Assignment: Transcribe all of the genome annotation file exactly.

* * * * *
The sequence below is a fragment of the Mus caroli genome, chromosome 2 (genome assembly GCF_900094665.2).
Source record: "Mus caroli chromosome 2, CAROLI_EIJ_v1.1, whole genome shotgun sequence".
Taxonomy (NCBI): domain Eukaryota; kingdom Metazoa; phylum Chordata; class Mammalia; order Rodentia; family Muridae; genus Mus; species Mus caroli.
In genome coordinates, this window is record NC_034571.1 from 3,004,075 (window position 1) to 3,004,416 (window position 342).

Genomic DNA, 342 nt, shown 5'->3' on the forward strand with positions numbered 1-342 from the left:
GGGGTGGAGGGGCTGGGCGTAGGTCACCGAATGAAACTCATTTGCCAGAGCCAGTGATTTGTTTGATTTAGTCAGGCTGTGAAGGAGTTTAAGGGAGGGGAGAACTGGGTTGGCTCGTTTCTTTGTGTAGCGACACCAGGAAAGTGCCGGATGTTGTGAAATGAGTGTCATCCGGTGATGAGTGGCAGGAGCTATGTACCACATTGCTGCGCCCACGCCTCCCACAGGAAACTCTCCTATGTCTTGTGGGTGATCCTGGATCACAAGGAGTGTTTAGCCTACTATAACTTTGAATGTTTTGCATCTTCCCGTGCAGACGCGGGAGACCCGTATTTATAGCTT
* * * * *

The sequence below is a fragment of the Mus caroli genome, chromosome 2 (genome assembly GCF_900094665.2).
Source record: "Mus caroli chromosome 2, CAROLI_EIJ_v1.1, whole genome shotgun sequence".
Taxonomy (NCBI): domain Eukaryota; kingdom Metazoa; phylum Chordata; class Mammalia; order Rodentia; family Muridae; genus Mus; species Mus caroli.
In genome coordinates, this window is record NC_034571.1 from 3,004,075 (window position 1) to 3,004,416 (window position 342).

Genomic DNA, 342 nt, shown 5'->3' on the forward strand with positions numbered 1-342 from the left:
GGGGTGGAGGGGCTGGGCGTAGGTCACCGAATGAAACTCATTTGCCAGAGCCAGTGATTTGTTTGATTTAGTCAGGCTGTGAAGGAGTTTAAGGGAGGGGAGAACTGGGTTGGCTCGTTTCTTTGTGTAGCGACACCAGGAAAGTGCCGGATGTTGTGAAATGAGTGTCATCCGGTGATGAGTGGCAGGAGCTATGTACCACATTGCTGCGCCCACGCCTCCCACAGGAAACTCTCCTATGTCTTGTGGGTGATCCTGGATCACAAGGAGTGTTTAGCCTACTATAACTTTGAATGTTTTGCATCTTCCCGTGCAGACGCGGGAGACCCGTATTTATAGCTT